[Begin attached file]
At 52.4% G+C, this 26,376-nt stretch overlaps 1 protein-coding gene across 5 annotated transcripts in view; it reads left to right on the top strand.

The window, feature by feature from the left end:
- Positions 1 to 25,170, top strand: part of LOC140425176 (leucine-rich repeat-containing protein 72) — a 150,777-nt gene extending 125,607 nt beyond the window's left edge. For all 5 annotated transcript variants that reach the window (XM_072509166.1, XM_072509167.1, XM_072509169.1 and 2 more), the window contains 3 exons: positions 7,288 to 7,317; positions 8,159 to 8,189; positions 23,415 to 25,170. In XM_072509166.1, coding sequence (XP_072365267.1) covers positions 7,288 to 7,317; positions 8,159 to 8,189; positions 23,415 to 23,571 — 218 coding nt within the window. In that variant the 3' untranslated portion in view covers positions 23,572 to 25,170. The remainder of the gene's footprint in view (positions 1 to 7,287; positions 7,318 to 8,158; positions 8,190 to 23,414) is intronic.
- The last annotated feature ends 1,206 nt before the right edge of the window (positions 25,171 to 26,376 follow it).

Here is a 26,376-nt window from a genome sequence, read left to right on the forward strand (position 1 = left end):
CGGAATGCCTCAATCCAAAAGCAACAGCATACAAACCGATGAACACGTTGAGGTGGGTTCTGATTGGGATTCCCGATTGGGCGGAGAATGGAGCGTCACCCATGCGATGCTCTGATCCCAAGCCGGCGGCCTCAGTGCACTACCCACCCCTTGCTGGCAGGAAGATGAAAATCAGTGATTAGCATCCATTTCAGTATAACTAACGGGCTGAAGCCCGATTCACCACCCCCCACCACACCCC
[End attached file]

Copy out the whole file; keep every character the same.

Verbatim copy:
At 52.4% G+C, this 26,376-nt stretch overlaps 1 protein-coding gene across 5 annotated transcripts in view; it reads left to right on the top strand.

The window, feature by feature from the left end:
- Positions 1 to 25,170, top strand: part of LOC140425176 (leucine-rich repeat-containing protein 72) — a 150,777-nt gene extending 125,607 nt beyond the window's left edge. For all 5 annotated transcript variants that reach the window (XM_072509166.1, XM_072509167.1, XM_072509169.1 and 2 more), the window contains 3 exons: positions 7,288 to 7,317; positions 8,159 to 8,189; positions 23,415 to 25,170. In XM_072509166.1, coding sequence (XP_072365267.1) covers positions 7,288 to 7,317; positions 8,159 to 8,189; positions 23,415 to 23,571 — 218 coding nt within the window. In that variant the 3' untranslated portion in view covers positions 23,572 to 25,170. The remainder of the gene's footprint in view (positions 1 to 7,287; positions 7,318 to 8,158; positions 8,190 to 23,414) is intronic.
- The last annotated feature ends 1,206 nt before the right edge of the window (positions 25,171 to 26,376 follow it).

Here is a 26,376-nt window from a genome sequence, read left to right on the forward strand (position 1 = left end):
CGGAATGCCTCAATCCAAAAGCAACAGCATACAAACCGATGAACACGTTGAGGTGGGTTCTGATTGGGATTCCCGATTGGGCGGAGAATGGAGCGTCACCCATGCGATGCTCTGATCCCAAGCCGGCGGCCTCAGTGCACTACCCACCCCTTGCTGGCAGGAAGATGAAAATCAGTGATTAGCATCCATTTCAGTATAACTAACGGGCTGAAGCCCGATTCACCACCCCCCACCACACCCC